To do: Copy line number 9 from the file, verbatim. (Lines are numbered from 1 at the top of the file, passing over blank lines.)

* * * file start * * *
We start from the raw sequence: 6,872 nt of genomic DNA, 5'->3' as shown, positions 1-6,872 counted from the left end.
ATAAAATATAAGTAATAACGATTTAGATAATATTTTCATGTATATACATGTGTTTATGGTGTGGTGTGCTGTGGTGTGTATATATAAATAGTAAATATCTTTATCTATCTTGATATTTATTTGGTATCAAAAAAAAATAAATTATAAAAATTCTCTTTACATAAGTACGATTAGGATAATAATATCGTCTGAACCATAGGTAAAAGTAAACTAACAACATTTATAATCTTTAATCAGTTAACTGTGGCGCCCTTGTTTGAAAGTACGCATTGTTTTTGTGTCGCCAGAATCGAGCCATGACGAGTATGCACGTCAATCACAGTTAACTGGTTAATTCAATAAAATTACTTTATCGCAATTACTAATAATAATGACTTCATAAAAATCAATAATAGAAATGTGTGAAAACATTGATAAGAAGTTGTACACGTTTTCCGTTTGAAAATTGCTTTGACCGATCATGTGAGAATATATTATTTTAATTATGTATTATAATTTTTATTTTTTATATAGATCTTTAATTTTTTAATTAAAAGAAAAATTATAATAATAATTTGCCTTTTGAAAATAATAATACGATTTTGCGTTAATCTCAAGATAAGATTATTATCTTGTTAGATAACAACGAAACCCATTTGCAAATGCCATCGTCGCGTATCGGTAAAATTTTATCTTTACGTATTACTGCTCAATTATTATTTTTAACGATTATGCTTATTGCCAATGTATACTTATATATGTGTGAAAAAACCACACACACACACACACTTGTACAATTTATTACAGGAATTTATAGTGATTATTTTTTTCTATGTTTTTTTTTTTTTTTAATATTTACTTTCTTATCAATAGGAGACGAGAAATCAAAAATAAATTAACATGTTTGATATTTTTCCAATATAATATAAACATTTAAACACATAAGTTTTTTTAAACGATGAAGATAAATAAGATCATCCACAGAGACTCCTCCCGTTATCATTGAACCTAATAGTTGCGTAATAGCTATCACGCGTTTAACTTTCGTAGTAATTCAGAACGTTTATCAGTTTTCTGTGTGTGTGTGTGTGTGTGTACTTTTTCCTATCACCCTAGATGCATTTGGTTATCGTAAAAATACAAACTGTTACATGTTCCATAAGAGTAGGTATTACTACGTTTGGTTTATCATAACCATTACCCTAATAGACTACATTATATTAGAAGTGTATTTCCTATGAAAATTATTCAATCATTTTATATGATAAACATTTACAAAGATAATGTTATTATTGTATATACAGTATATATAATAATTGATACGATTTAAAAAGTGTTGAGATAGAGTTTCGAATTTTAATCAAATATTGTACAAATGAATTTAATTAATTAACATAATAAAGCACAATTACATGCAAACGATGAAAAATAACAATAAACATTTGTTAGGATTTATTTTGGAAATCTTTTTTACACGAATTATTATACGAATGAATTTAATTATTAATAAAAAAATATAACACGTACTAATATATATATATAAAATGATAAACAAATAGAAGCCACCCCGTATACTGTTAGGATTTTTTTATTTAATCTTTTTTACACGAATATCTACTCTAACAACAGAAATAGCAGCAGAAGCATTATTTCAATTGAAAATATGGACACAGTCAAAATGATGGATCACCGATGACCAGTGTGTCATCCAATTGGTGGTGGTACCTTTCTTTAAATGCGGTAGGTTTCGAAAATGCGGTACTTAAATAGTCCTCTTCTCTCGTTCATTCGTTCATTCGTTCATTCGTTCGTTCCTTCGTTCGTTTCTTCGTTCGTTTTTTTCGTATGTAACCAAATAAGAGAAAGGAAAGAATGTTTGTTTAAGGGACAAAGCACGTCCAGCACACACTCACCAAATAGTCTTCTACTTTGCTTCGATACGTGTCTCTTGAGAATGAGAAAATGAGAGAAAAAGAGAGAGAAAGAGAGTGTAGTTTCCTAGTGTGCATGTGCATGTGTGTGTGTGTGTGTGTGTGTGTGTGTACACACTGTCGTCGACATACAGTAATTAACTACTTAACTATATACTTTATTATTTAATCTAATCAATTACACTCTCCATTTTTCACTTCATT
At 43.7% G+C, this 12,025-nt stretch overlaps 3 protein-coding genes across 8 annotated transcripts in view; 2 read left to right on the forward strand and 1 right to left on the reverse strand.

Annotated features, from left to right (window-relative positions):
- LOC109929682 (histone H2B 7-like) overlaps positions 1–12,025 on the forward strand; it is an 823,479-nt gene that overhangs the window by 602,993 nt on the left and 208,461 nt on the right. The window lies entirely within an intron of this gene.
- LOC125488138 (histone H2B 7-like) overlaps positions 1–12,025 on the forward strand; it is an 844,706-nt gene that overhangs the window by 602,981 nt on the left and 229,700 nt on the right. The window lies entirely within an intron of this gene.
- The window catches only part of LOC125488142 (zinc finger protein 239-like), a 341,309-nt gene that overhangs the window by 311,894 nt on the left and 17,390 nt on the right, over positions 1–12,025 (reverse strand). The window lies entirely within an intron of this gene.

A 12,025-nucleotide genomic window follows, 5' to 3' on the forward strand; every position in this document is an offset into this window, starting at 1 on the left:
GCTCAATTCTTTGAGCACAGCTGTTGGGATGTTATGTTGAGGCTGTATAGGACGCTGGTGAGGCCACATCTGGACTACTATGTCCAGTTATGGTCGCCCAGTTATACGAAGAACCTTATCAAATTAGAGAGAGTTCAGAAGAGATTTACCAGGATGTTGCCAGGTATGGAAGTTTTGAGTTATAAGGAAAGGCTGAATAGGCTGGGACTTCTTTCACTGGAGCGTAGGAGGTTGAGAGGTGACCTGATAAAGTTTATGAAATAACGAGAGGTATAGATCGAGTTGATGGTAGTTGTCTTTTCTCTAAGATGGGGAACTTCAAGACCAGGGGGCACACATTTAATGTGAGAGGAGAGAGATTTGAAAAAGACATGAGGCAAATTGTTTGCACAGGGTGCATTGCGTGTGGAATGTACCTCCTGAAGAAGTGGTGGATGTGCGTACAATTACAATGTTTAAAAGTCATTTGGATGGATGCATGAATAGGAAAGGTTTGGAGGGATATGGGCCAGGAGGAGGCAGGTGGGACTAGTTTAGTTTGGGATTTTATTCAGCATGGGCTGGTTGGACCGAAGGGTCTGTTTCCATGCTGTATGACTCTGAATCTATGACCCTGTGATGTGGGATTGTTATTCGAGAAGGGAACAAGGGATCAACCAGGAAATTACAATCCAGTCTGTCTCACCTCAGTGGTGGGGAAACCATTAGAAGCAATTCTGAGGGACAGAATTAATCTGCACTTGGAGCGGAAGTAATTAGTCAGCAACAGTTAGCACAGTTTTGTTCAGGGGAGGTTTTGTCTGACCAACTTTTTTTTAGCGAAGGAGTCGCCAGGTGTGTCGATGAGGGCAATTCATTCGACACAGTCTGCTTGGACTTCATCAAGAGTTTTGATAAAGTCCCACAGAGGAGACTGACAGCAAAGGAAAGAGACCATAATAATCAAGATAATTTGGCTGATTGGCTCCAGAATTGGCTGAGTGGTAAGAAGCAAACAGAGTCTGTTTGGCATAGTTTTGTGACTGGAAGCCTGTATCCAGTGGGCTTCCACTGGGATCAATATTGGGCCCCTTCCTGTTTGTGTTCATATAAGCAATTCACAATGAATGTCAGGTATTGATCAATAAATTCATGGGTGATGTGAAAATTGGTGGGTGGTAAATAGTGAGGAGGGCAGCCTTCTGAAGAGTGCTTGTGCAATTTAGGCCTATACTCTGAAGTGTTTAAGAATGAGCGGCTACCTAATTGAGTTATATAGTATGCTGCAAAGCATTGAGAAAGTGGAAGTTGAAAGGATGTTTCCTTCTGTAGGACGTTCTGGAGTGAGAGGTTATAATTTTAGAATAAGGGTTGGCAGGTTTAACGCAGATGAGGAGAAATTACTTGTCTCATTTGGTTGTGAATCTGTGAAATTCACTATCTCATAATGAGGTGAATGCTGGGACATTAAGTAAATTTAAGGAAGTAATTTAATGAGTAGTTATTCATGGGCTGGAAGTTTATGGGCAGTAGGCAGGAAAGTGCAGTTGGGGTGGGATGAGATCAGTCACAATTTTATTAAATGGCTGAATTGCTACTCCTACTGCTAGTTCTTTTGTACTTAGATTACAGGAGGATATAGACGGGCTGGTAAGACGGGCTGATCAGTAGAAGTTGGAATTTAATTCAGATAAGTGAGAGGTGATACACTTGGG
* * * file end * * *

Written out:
GCTCAATTCTTTGAGCACAGCTGTTGGGATGTTATGTTGAGGCTGTATAGGACGCTGGTGAGGCCACATCTGGACTACTATGTCCAGTTATGGTCGCCCAGTTATACGAAGAACCTTATCAAATTAGAGAGAGTTCAGAAGAGATTTACCAGGATGTTGCCAGGTATGGAAGTTTTGAGTTATAAGGAAAGGCTGAATAGGCTGGGACTTCTTTCACTGGAGCGTAGGAGGTTGAGAGGTGACCTGATAAAGTTTATGAAATAACGAGAGGTATAGATCGAGTTGATGGTAGTTGTCTTTTCTCTAAGATGGGGAACTTCAAGACCAGGGGGCACACATTTAATGTGAGAGGAGAGAGATTTGAAAAAGACATGAGGCAAATTGTTTGCACAGGGTGCATTGCGTGTGGAATGTACCTCCTGAAGAAGTGGTGGATGTGCGTACAATTACAATGTTTAAAAGTCATTTGGATGGATGCATGAATAGGAAAGGTTTGGAGGGATATGGGCCAGGAGGAGGCAGGTGGGACTAGTTTAGTTTGGGATTTTATTCAGCATGGGCTGGTTGGACCGAAGGGTCTGTTTCCATGCTGTATGACTCTGAATCTATGACCCTGTGATGTGGGATTGTTATTCGAGAAGGGAACAAGGGATCAACCAGGAAATTACAATCCAGTCTGTCTCACCTCAGTGGTGGGGAAACCATTAGAAGCAATTCTGAGGGACAGAATTAATCTGCACTTGGAGCGGAAGTAATTAGTCAGCAACAGTTAGCACAGTTTTGTTCAGGGGAGGTTTTGTCTGACCAACTTTTTTTTAGCGAAGGAGTCGCCAGGTGTGTCGATGAGGGCAATTCATTCGACACAGTCTGCTTGGACTTCATCAAGAGTTTTGATAAAGTCCCACAGAGGAGACTGACAGCAAAGGAAAGAGACCATAATAATCAAGATAATTTGGCTGATTGGCTCCAGAATTGGCTGAGTGGTAAGAAGCAAACAGAGTCTGTTTGGCATAGTTTTGTGACTGGAAGCCTGTATCCAGTGGGCTTCCACTGGGATCAATATTGGGCCCCTTCCTGTTTGTGTTCATATAAGCAATTCACAATGAATGTCAGGTATTGATCAATAAATTCATGGGTGATGTGAAAATTGGTGGGTGGTAAATAGTGAGGAGGGCAGCCTTCTGAAGAGTGCTTGTGCAATTTAGGCCTATACTCTGAAGTGTTTAAGAATGAGCGGCTACCTAATTGAGTTATATAGTATGCTGCAAAGCATTGAGAAAGTGGAAGTTGAAAGGATGTTTCCTTCTGTAGGACGTTCTGGAGTGAGAGGTTATAATTTTAGAATAAGGGTTGGCAGGTTTAACGCAGATGAGGAGAAATTACTTGTCTCATTTGGTTGTGAATCTGTGAAATTCACTATCTCATAATGAGGTGAATGCTGGGACATTAAGTAAATTTAAGGAAGTAATTTAATGAGTAGTTATTCATGGGCTGGAAGTTTATGGGCAGTAGGCAGGAAAGTGCAGTTGGGGTGGGATGAGATCAGTCACAATTTTATTAAATGGCTGAATTGCTACTCCTACTGCTAGTTCTTTTGTACTTAGATTACAGGAGGATATAGACGGGCTGGTAAGACGGGCTGATCAGTAGAAGTTGGAATTTAATTCAGATAAGTGAGAGGTGATACACTTGGG